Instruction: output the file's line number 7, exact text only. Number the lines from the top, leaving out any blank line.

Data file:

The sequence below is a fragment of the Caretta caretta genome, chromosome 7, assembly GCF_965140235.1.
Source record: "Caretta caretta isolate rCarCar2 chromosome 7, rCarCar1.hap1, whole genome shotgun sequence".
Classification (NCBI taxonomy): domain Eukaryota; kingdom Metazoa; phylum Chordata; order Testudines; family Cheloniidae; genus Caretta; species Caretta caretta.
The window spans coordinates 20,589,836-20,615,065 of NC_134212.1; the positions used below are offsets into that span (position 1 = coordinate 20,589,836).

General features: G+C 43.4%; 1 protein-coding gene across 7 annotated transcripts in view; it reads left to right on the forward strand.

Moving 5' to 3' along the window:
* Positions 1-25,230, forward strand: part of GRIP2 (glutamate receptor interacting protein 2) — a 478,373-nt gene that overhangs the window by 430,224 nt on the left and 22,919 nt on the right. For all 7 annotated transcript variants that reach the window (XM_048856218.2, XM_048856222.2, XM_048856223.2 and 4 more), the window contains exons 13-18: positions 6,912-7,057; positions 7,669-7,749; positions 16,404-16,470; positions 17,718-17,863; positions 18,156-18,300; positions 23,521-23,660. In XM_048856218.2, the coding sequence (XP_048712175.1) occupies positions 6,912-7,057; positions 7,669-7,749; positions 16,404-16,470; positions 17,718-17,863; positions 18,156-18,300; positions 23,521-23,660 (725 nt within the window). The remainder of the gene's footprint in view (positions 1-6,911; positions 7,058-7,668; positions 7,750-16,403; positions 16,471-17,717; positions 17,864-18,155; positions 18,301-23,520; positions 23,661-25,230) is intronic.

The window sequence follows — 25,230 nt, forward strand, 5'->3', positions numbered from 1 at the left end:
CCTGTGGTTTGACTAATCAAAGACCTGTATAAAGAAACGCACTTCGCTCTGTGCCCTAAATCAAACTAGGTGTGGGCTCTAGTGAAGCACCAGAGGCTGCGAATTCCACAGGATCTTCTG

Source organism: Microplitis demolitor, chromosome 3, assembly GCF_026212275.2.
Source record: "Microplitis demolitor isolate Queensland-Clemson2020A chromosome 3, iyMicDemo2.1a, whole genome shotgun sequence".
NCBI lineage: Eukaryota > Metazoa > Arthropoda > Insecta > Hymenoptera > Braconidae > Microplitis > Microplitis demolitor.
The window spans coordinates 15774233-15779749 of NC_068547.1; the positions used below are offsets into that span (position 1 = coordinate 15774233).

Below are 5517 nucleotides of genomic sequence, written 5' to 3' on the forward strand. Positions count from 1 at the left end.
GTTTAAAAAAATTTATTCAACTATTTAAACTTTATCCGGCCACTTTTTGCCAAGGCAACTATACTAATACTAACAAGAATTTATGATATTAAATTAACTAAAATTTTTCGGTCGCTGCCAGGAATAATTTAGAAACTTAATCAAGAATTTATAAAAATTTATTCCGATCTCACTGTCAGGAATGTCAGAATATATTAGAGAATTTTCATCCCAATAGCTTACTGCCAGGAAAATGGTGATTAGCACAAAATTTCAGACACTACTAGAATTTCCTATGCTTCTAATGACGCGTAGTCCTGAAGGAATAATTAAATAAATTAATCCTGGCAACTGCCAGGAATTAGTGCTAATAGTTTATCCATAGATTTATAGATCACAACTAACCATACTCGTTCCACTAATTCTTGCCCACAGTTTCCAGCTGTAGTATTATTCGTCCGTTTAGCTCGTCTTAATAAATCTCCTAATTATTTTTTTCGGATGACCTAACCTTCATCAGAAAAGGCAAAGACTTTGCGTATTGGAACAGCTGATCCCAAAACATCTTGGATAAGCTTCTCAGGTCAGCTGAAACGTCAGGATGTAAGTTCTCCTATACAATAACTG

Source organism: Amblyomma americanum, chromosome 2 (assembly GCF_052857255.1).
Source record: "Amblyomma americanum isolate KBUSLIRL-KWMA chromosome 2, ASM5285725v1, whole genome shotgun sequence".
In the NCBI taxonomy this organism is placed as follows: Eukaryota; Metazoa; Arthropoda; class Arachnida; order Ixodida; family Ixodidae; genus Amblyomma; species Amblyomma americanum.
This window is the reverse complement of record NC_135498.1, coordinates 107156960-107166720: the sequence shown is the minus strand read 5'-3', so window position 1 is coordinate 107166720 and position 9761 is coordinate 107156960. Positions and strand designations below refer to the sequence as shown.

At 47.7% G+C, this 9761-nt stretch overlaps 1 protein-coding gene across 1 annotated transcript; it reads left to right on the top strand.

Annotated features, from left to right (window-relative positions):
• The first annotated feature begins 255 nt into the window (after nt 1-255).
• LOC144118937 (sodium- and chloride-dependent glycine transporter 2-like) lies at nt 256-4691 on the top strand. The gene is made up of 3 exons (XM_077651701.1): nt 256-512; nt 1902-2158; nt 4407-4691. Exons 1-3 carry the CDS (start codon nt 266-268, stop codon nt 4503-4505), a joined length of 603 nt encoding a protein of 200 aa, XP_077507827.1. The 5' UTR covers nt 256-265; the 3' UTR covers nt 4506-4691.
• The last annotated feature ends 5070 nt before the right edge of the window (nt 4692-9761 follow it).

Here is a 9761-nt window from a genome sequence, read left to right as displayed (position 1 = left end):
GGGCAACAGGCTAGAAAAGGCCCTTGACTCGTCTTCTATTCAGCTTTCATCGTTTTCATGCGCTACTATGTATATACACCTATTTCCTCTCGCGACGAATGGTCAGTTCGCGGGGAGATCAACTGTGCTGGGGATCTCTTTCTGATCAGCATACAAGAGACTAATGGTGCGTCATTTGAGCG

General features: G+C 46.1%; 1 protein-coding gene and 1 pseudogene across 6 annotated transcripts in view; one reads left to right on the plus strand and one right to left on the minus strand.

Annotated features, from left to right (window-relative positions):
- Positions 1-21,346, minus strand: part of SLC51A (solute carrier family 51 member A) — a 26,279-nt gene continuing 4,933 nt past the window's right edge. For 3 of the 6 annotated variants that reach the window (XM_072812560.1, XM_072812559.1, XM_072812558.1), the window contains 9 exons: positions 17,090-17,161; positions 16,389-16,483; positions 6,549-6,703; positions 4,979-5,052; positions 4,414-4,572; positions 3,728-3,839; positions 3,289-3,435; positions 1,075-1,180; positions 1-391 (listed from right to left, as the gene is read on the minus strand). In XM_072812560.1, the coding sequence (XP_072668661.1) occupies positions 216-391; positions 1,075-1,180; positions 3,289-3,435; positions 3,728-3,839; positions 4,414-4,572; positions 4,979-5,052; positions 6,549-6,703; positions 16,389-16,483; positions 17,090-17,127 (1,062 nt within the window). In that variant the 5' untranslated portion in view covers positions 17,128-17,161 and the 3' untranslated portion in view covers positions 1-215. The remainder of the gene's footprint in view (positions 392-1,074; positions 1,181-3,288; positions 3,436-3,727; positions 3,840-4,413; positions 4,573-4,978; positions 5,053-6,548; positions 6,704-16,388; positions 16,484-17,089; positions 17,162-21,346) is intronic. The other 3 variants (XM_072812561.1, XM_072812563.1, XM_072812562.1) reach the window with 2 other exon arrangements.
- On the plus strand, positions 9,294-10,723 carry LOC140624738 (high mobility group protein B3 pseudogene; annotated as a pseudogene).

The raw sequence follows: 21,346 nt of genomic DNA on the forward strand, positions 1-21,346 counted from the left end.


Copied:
* Positions 1-25,230, forward strand: part of GRIP2 (glutamate receptor interacting protein 2) — a 478,373-nt gene that overhangs the window by 430,224 nt on the left and 22,919 nt on the right. For all 7 annotated transcript variants that reach the window (XM_048856218.2, XM_048856222.2, XM_048856223.2 and 4 more), the window contains exons 13-18: positions 6,912-7,057; positions 7,669-7,749; positions 16,404-16,470; positions 17,718-17,863; positions 18,156-18,300; positions 23,521-23,660. In XM_048856218.2, the coding sequence (XP_048712175.1) occupies positions 6,912-7,057; positions 7,669-7,749; positions 16,404-16,470; positions 17,718-17,863; positions 18,156-18,300; positions 23,521-23,660 (725 nt within the window). The remainder of the gene's footprint in view (positions 1-6,911; positions 7,058-7,668; positions 7,750-16,403; positions 16,471-17,717; positions 17,864-18,155; positions 18,301-23,520; positions 23,661-25,230) is intronic.